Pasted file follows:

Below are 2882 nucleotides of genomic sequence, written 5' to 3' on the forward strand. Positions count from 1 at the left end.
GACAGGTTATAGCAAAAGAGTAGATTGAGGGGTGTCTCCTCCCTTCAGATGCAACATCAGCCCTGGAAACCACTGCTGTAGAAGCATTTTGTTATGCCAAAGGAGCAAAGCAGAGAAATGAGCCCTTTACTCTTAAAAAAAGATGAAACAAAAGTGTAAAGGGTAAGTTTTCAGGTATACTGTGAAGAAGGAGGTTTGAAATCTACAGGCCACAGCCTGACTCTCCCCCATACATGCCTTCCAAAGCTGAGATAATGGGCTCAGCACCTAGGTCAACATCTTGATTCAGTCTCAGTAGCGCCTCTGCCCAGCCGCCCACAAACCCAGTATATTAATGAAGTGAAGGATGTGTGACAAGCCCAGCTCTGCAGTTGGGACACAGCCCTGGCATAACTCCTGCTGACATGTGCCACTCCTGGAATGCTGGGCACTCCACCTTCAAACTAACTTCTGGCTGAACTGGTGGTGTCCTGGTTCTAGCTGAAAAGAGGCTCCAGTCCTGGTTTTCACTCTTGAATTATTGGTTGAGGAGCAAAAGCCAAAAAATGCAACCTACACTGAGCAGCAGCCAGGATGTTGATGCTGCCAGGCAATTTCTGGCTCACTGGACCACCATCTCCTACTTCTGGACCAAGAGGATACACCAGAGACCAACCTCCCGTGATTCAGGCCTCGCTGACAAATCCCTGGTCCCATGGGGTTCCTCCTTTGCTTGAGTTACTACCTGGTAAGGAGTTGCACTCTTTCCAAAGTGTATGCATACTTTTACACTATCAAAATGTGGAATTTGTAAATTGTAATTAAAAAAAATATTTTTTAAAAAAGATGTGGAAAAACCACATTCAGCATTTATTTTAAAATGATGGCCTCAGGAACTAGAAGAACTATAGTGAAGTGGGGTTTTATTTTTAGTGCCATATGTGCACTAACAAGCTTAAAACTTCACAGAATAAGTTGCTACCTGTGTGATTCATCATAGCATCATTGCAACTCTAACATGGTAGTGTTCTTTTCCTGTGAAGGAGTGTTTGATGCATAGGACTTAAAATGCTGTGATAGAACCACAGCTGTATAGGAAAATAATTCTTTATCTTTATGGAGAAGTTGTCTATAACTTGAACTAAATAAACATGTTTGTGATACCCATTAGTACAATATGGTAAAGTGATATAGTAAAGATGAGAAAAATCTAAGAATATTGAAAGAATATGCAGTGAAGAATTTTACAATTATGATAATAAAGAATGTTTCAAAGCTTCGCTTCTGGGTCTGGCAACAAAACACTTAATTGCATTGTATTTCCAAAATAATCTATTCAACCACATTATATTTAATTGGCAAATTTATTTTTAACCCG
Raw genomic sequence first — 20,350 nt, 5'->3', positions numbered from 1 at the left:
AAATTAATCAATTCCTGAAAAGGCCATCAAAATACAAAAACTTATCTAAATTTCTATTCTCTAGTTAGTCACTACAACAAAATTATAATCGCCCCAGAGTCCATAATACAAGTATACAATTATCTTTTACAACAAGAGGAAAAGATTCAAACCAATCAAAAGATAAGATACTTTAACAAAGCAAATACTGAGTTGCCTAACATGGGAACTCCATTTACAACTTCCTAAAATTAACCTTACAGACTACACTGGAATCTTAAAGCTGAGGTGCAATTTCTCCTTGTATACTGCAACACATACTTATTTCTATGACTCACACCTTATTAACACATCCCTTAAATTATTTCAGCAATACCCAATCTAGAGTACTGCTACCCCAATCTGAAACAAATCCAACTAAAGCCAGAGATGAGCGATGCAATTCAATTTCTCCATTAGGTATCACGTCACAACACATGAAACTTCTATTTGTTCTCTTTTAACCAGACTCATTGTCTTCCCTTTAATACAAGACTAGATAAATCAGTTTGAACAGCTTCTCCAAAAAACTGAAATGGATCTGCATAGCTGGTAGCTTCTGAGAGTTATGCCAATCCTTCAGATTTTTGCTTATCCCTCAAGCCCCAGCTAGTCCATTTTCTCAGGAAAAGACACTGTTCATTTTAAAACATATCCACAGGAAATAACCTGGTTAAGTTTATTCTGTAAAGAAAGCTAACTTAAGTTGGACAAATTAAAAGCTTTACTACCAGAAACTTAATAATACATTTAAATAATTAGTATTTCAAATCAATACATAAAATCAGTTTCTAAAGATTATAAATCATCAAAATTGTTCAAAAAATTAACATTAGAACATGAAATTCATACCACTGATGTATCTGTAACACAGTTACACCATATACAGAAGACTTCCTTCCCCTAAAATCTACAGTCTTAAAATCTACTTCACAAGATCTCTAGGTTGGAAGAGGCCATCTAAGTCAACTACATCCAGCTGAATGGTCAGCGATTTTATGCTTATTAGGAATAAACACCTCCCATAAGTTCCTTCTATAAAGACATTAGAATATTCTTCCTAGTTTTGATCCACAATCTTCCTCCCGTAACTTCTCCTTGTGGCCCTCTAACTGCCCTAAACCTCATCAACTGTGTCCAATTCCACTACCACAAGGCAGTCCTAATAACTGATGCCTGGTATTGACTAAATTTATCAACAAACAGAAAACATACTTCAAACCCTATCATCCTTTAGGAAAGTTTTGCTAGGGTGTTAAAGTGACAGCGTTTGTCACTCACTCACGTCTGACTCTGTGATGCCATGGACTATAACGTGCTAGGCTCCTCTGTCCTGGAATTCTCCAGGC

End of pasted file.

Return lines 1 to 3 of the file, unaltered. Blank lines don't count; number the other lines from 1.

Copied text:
Below are 2882 nucleotides of genomic sequence, written 5' to 3' on the forward strand. Positions count from 1 at the left end.
GACAGGTTATAGCAAAAGAGTAGATTGAGGGGTGTCTCCTCCCTTCAGATGCAACATCAGCCCTGGAAACCACTGCTGTAGAAGCATTTTGTTATGCCAAAGGAGCAAAGCAGAGAAATGAGCCCTTTACTCTTAAAAAAAGATGAAACAAAAGTGTAAAGGGTAAGTTTTCAGGTATACTGTGAAGAAGGAGGTTTGAAATCTACAGGCCACAGCCTGACTCTCCCCCATACATGCCTTCCAAAGCTGAGATAATGGGCTCAGCACCTAGGTCAACATCTTGATTCAGTCTCAGTAGCGCCTCTGCCCAGCCGCCCACAAACCCAGTATATTAATGAAGTGAAGGATGTGTGACAAGCCCAGCTCTGCAGTTGGGACACAGCCCTGGCATAACTCCTGCTGACATGTGCCACTCCTGGAATGCTGGGCACTCCACCTTCAAACTAACTTCTGGCTGAACTGGTGGTGTCCTGGTTCTAGCTGAAAAGAGGCTCCAGTCCTGGTTTTCACTCTTGAATTATTGGTTGAGGAGCAAAAGCCAAAAAATGCAACCTACACTGAGCAGCAGCCAGGATGTTGATGCTGCCAGGCAATTTCTGGCTCACTGGACCACCATCTCCTACTTCTGGACCAAGAGGATACACCAGAGACCAACCTCCCGTGATTCAGGCCTCGCTGACAAATCCCTGGTCCCATGGGGTTCCTCCTTTGCTTGAGTTACTACCTGGTAAGGAGTTGCACTCTTTCCAAAGTGTATGCATACTTTTACACTATCAAAATGTGGAATTTGTAAATTGTAATTAAAAAAAATATTTTTTAAAAAAGATGTGGAAAAACCACATTCAGCATTTATTTTAAAATGATGGCCTCAGGAACTAGAAGAACTATAGTGAAGTGGGGTTTTATTTTTAGTGCCATATGTGCACTAACAAGCTTAAAACTTCACAGAATAAGTTGCTACCTGTGTGATTCATCATAGCATCATTGCAACTCTAACATGGTAGTGTTCTTTTCCTGTGAAGGAGTGTTTGATGCATAGGACTTAAAATGCTGTGATAGAACCACAGCTGTATAGGAAAATAATTCTTTATCTTTATGGAGAAGTTGTCTATAACTTGAACTAAATAAACATGTTTGTGATACCCATTAGTACAATATGGTAAAGTGATATAGTAAAGATGAGAAAAATCTAAGAATATTGAAAGAATATGCAGTGAAGAATTTTACAATTATGATAATAAAGAATGTTTCAAAGCTTCGCTTCTGGGTCTGGCAACAAAACACTTAATTGCATTGTATTTCCAAAATAATCTATTCAACCACATTATATTTAATTGGCAAATTTATTTTTAACCCG
Raw genomic sequence first — 20,350 nt, 5'->3', positions numbered from 1 at the left: